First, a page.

By Hilary White

April 4, 2008 ( – The young Lorraine V. Murray had not been prepared for the “onslaught of atheism” awaiting her in the world of secular academia when she left her sheltered Catholic home. The author and columnist told Carl E. Olson of Ignatius Insight, the website of Ignatius publishing, that the “one thing” that might have prevented her losing her faith was proper preparation in Christian apologetics, a work of the Church largely abandoned after the Second Vatican Council in the 1960’s.

“When I went away to college, the dragon of nihilism pounced on me,” she said. “No one had prepared me for the onslaught of atheism that awaited me at the University of Florida.” Her influences in her college philosophy classes were 20th century atheists like Jean-Paul Sartre and the feminist writer Simone de Beauvoir.

“One thing might have helped me,” she said, “some knowledge of the arguments against theism and Christianity, and ways to counteract them.” Murray is the author of “Grace Notes: Embracing the Joy of Christ in a Broken World”, “Why Me? Why Now?: Finding Hope When You Have Breast Cancer”, and “How Shall We Celebrate?”. Her essays on Christian themes appear in the Atlanta Journal Constitution, The Georgia Bulletin, and The National Catholic Register.

Murray was interviewed to promote her new book, “Confessions of An Ex-Feminist”, which is about her explorations in faith and return to the Catholic fold. Murray, born in 1947, is among many of her generation who was seduced away from Catholicism in university in the 1960s, the time when secularist anti-Christian philosophies were first becoming de rigueur in academia. 

She describes herself as having been “a radical feminist, championing the belief that there was no such thing as innate masculine and feminine natures”. It is not widely understood by Christians that feminism has moved far away from its origins in the movement simply to grant women the right to vote. Murray describes her radical feminism, also called “gender feminism”, as the idea “that social conditioning produced the obvious differences between male and female behavior. Thus, to equal the playing field between men and women, one had to tweak the conditioning of children.”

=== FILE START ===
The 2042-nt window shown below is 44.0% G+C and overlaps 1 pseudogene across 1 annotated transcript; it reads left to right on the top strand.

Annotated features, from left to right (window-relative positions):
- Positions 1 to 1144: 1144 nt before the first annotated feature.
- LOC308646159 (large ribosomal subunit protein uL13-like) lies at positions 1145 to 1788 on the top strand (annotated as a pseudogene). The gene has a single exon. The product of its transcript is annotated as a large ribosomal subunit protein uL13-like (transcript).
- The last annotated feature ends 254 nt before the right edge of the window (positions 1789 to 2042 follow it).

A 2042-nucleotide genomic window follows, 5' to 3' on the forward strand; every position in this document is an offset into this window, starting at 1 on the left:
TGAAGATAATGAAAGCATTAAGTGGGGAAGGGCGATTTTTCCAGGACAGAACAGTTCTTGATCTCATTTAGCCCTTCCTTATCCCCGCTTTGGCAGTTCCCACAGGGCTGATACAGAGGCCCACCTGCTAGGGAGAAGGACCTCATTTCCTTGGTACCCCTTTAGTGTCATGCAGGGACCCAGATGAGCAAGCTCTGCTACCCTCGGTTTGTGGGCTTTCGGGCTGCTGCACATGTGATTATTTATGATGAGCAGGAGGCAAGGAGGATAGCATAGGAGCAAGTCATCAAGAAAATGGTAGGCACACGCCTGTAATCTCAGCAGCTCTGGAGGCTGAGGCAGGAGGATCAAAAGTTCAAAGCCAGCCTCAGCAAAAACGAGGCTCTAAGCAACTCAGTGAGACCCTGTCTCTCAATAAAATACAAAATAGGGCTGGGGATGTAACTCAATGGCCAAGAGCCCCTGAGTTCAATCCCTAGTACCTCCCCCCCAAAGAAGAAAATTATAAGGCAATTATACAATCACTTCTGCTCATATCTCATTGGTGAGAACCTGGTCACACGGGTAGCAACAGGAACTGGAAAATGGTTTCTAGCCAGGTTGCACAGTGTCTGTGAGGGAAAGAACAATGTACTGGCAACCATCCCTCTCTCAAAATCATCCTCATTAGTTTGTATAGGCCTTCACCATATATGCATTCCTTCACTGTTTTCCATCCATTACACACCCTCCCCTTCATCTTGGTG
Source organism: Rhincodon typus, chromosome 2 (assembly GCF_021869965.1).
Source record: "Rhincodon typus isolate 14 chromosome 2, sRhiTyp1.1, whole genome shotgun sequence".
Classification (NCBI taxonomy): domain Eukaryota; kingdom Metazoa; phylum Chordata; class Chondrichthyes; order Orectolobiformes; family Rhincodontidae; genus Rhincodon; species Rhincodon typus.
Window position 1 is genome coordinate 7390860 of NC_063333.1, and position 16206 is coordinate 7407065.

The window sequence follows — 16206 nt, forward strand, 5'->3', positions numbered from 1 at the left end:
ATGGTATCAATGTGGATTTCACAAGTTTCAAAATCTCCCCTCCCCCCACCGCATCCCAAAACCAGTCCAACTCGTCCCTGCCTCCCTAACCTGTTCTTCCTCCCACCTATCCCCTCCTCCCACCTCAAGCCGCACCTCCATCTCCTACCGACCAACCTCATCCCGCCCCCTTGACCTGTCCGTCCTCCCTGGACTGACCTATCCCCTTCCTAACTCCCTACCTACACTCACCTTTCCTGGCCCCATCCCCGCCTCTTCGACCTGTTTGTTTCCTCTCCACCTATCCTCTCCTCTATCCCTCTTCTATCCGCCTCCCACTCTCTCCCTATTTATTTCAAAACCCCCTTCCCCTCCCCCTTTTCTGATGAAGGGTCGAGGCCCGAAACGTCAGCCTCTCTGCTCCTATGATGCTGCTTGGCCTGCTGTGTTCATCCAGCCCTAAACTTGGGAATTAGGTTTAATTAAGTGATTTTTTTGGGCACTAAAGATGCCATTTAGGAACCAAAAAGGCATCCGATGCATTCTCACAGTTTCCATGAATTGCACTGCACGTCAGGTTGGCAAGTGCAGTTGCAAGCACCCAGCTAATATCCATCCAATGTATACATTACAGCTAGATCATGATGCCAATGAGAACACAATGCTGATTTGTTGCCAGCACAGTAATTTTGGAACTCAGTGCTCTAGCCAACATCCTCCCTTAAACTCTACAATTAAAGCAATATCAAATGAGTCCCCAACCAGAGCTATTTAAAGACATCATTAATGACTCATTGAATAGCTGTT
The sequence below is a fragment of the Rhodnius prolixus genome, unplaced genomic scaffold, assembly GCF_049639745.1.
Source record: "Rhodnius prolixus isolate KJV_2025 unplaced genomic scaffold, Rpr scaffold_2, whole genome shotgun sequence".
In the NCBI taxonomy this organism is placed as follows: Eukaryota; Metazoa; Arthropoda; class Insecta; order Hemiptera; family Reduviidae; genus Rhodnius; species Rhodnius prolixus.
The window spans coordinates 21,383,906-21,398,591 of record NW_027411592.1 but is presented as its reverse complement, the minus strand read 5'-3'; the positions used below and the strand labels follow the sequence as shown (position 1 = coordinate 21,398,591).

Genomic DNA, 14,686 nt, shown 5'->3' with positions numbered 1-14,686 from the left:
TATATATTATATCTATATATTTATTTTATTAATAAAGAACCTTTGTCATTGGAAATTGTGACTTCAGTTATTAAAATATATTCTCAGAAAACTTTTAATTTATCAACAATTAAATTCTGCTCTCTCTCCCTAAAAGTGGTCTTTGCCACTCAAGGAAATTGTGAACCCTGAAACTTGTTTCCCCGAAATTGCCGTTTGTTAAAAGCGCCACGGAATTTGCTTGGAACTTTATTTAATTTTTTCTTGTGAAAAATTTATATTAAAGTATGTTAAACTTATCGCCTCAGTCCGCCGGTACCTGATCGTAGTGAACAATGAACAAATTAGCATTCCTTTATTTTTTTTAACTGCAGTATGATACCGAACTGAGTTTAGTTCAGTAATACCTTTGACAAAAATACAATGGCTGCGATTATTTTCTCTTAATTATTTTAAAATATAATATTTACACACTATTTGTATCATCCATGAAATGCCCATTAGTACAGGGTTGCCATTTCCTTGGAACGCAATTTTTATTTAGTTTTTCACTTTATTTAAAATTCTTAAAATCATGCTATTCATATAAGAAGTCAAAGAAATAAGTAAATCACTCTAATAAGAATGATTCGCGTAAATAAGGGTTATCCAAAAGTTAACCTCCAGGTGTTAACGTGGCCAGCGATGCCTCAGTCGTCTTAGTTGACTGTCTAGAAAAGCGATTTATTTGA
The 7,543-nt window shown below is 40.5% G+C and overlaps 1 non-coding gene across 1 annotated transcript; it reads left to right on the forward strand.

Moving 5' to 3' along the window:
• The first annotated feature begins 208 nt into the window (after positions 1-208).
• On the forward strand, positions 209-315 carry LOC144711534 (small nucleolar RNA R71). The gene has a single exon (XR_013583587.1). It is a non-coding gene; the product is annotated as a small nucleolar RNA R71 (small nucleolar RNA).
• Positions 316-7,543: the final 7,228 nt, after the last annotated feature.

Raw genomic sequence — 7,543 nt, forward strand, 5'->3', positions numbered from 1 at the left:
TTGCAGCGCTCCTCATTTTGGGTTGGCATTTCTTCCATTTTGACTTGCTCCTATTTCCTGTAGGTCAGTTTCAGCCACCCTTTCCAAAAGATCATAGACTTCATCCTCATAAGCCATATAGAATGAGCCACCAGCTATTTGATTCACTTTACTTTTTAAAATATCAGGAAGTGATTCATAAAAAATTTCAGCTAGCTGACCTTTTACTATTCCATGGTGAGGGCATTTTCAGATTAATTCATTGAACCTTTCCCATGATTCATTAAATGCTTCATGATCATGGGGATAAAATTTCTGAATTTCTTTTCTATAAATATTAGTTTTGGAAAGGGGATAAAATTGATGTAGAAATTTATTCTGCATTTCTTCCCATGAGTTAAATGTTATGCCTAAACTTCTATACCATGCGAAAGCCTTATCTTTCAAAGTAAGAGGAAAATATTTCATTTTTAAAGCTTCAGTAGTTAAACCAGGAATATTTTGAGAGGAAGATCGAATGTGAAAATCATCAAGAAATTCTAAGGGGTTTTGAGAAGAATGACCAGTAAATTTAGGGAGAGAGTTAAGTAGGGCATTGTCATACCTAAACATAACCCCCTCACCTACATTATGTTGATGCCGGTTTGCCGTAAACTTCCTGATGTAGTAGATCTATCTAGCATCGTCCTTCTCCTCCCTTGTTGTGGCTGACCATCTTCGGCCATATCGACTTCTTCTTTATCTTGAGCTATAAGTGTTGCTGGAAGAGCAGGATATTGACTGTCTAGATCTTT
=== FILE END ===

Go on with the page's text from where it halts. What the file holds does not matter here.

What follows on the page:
From their origins in the radical feminism described by Murray, gender feminist theories have become the foundation of the homosexualist political movement and philosophies. “The feminist agenda” she said, “emphasized that conflict, unhappiness and misery were part of every woman’s journey, and then placed the blame squarely on the shoulders of men.” 

She says that “free sex” is essential to the feminist philosophies. “Radical feminists generally disparage marriage and family,” she said, “seeing them as restricting women’s freedom, so sex without commitment is somehow a positive thing,” a belief she describes as “poisonous”.

Gender feminism, she says, has become entrenched in academia and “women’s issues”  are “synonymous with a rigid creed” extolling lesbianism, transgenderism and paganism and in which abortion is essential to freedom. When Catholics and other Christians “point out the blinding light of the obvious,” that abortion destroys a human life, radical feminists “see traditional religion as some monstrous conspiracy to keep women unhappy”.

After gaining a doctorate in feminist philosophy, Murray taught philosophy in college, in which capacity she carried out a “personal vendetta against God and the Catholic Church… and touted feminism as the cure for many social ills.” But her first idea that feminist theories were wrong came after an abortion, which she describes as a “shattering” experience. 

Her journey back to the faith, she said, began when she came to an abrupt realization. “I realized I had never prayed for the repose of my parents’ souls, although they had been dead many years,” she said. After that, she says she experienced a “mysterious sense of someone reaching into my life and tugging at me.” She re-entered the Catholic Church as a “cafeteria” Catholic, retaining much of her feminist ideas, including the support for abortion. After suffering breast cancer and fearing she would die, she says her life transformed. She found a spiritual director, a priest, who carefully explained the rationale behind the Catholic doctrines she found problematic.

Murray was influenced by the Catholic American author Flannery O’Connor whose letters defended Catholicism from the fashionable nihilism of the 1950’s and 60’s. She describes her final return to the fullness of the Catholic faith in connection with finding spiritual healing and forgiveness for her abortion.

To read the Ignatius Insight article see: